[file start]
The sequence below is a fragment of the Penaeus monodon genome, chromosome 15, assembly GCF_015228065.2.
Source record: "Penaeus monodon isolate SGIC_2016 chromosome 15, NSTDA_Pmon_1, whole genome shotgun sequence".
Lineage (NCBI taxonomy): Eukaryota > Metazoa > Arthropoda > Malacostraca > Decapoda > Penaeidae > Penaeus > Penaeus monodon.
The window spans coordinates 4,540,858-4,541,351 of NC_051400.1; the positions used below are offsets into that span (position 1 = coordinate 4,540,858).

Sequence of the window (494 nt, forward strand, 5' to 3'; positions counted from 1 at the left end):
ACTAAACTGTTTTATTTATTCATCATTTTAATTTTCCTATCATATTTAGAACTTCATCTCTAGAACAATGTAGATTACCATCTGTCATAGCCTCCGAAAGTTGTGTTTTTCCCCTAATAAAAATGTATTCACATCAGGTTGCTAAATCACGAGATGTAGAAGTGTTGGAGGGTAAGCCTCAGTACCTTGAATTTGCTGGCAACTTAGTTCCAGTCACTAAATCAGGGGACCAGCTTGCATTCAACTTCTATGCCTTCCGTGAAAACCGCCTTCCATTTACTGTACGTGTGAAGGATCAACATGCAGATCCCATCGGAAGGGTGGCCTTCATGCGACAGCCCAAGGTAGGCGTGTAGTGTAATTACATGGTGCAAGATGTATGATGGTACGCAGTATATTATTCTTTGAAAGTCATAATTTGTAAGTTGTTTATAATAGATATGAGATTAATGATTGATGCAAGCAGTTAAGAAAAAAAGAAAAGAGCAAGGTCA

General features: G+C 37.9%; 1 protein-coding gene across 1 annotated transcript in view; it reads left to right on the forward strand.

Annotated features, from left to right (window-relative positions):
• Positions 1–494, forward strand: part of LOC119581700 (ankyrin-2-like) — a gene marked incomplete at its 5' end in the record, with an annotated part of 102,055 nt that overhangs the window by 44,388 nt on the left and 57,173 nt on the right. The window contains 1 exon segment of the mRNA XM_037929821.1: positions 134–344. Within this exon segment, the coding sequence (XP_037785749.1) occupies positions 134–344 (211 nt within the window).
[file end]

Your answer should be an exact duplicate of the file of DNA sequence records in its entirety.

The sequence below is a fragment of the Penaeus monodon genome, chromosome 15, assembly GCF_015228065.2.
Source record: "Penaeus monodon isolate SGIC_2016 chromosome 15, NSTDA_Pmon_1, whole genome shotgun sequence".
Lineage (NCBI taxonomy): Eukaryota > Metazoa > Arthropoda > Malacostraca > Decapoda > Penaeidae > Penaeus > Penaeus monodon.
The window spans coordinates 4,540,858-4,541,351 of NC_051400.1; the positions used below are offsets into that span (position 1 = coordinate 4,540,858).

Sequence of the window (494 nt, forward strand, 5' to 3'; positions counted from 1 at the left end):
ACTAAACTGTTTTATTTATTCATCATTTTAATTTTCCTATCATATTTAGAACTTCATCTCTAGAACAATGTAGATTACCATCTGTCATAGCCTCCGAAAGTTGTGTTTTTCCCCTAATAAAAATGTATTCACATCAGGTTGCTAAATCACGAGATGTAGAAGTGTTGGAGGGTAAGCCTCAGTACCTTGAATTTGCTGGCAACTTAGTTCCAGTCACTAAATCAGGGGACCAGCTTGCATTCAACTTCTATGCCTTCCGTGAAAACCGCCTTCCATTTACTGTACGTGTGAAGGATCAACATGCAGATCCCATCGGAAGGGTGGCCTTCATGCGACAGCCCAAGGTAGGCGTGTAGTGTAATTACATGGTGCAAGATGTATGATGGTACGCAGTATATTATTCTTTGAAAGTCATAATTTGTAAGTTGTTTATAATAGATATGAGATTAATGATTGATGCAAGCAGTTAAGAAAAAAAGAAAAGAGCAAGGTCA

General features: G+C 37.9%; 1 protein-coding gene across 1 annotated transcript in view; it reads left to right on the forward strand.

Annotated features, from left to right (window-relative positions):
• Positions 1–494, forward strand: part of LOC119581700 (ankyrin-2-like) — a gene marked incomplete at its 5' end in the record, with an annotated part of 102,055 nt that overhangs the window by 44,388 nt on the left and 57,173 nt on the right. The window contains 1 exon segment of the mRNA XM_037929821.1: positions 134–344. Within this exon segment, the coding sequence (XP_037785749.1) occupies positions 134–344 (211 nt within the window).